Examples

Welcome to our Example Library section!

The aim of this section is to combine many of the examples presented in the website in one place. Most of these examples are real and represent real situations. You can save these images, share them, or PIN them to your Pinterest account.

Examples Gallery
Standard Work
A Standard Work Chart is an example of a visual standard work document. It is used to help with the layout and arrangement of your operation.
Standard Work — SOP
This is an example of a template that can be used to document your standard operating procedure (SOP) for any of your business processes.
Standard Work — SOP
This example illustrates an SOP which was created for the label changeover process in a manufacturing facility.
Standard Work — SOP
This is an example of an SOP which was created for the order process in a service environment.
Observation — Gemba
Customer observation forms can be used to truly understand the viewpoint of customers and how they experience your products and services.
Observation — Gemba
Process observation forms can be used to record the observed data, interview responses, improvement opportunities, and any other useful information.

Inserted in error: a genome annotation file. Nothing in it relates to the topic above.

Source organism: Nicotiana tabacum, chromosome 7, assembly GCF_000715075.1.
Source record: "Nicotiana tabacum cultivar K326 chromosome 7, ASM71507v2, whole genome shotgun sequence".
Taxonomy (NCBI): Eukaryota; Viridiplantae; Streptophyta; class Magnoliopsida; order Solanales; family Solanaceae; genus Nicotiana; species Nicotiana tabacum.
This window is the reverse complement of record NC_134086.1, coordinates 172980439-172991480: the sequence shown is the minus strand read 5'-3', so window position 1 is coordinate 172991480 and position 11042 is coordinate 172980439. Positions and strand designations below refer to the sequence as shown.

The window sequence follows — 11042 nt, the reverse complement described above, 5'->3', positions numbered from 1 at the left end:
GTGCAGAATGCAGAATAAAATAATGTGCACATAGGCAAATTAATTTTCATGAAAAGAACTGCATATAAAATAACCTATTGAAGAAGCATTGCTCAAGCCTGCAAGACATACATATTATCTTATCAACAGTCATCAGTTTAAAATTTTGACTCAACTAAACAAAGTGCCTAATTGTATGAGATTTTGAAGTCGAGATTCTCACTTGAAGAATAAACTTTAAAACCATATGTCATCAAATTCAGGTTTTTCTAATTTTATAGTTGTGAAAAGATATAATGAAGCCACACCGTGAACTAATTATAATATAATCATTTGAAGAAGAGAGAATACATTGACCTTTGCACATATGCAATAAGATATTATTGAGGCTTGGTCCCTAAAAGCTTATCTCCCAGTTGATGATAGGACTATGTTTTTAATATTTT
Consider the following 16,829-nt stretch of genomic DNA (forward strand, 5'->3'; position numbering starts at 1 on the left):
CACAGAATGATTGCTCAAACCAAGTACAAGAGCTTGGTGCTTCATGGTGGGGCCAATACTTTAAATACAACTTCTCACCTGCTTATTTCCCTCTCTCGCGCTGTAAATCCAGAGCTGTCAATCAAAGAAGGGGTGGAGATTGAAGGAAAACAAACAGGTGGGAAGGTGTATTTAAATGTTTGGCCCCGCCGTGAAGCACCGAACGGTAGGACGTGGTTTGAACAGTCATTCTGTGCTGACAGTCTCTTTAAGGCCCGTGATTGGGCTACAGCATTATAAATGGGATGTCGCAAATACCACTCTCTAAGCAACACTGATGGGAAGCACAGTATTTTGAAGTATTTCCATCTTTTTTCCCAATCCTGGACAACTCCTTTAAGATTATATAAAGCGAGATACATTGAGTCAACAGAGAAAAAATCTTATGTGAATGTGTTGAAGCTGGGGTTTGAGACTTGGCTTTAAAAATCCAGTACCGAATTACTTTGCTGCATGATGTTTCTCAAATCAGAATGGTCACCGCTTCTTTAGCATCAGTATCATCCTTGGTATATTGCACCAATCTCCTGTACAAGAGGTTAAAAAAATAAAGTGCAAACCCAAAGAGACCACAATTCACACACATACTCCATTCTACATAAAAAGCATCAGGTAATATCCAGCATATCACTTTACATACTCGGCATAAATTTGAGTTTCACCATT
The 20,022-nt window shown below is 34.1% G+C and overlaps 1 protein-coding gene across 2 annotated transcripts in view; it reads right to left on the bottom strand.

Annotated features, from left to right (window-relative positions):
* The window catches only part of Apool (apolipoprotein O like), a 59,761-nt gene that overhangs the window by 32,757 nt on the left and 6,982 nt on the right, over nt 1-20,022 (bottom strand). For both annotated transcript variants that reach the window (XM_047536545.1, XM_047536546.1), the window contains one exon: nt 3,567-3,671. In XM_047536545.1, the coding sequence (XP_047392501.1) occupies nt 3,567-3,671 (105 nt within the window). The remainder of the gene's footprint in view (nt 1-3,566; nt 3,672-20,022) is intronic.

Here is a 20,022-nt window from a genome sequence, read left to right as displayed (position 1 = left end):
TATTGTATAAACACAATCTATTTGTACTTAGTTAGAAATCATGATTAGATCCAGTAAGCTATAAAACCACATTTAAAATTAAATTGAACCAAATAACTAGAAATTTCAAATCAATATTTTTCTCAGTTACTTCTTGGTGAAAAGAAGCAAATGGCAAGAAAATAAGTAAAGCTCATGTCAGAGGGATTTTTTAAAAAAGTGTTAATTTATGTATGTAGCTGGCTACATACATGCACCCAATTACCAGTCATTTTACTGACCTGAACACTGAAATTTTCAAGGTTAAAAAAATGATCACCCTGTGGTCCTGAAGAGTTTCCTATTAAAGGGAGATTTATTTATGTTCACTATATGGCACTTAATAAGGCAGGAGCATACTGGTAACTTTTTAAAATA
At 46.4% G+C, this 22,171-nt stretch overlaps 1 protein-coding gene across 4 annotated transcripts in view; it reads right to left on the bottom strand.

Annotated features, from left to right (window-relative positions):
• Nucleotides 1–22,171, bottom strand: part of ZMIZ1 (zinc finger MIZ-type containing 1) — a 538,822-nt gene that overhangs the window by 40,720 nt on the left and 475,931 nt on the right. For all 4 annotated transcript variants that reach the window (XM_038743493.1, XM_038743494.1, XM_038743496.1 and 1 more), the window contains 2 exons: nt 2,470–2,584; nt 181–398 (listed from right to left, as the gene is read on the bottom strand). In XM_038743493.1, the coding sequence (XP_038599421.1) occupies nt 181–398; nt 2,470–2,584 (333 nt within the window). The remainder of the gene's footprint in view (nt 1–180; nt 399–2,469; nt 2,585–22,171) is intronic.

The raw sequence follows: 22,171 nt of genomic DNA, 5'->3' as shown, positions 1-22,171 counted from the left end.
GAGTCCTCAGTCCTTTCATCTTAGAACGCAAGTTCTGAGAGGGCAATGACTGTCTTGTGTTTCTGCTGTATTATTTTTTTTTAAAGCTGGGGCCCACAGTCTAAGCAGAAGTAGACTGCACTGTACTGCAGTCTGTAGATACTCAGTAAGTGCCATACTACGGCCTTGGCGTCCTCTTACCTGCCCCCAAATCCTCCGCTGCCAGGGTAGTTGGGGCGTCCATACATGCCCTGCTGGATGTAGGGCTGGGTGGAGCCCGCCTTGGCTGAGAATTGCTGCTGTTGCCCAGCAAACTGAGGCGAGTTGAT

Visual Management — Safety
Example of visual management in a production line. 1. Safety sign   2. Andon lights   3. Floor marking   4. Machine identity   5. Visual instructions   6. Gauge marking.
Visual Management — Safety
Safety visuals often use bright coloring to attract attention.
Visual Management
Floor marking is used to improve the layout of the workplace and mark critical safety and security areas.
Visual Management
Pipe marking communicates all the necessary information about the pipelines including the content, direction and flow rate. Arrows are used to indicate the flow direction while colors often indicate the nature of the content.
Visual Management - Traffic Light Assessment — Andon
Andon lights are powerful visual tools which are installed on production machines to indicate their current status. They are very useful in bringing immediate attention to problems as soon as they arise.
5 Whys — Why-Why Diagram — Tree Diagram
A restaurant team has constructed a why-why diagram to resolve a complaint regarding the increased number of customer complaints about the taste of the coffee they make.
5 whys
This 5 Whys example is often used during our Lean Six Sigma workshops. Notice the difference between the assumed cause and the root cause.
5 whys
In this example, a team used the 5 Whys approach to determine the reason behind a customer complaint about the delayed test results at a laboratory. Only four Whys were required to get to what looks to be the root cause.
5 whys
This is an example that uses the 5 Whys approach to answer a concern during a Lean Six Sigma workshop. Note that you can carry on asking Why and ask, “why doesn’t maintenance department have a schedule for routine activities?”.

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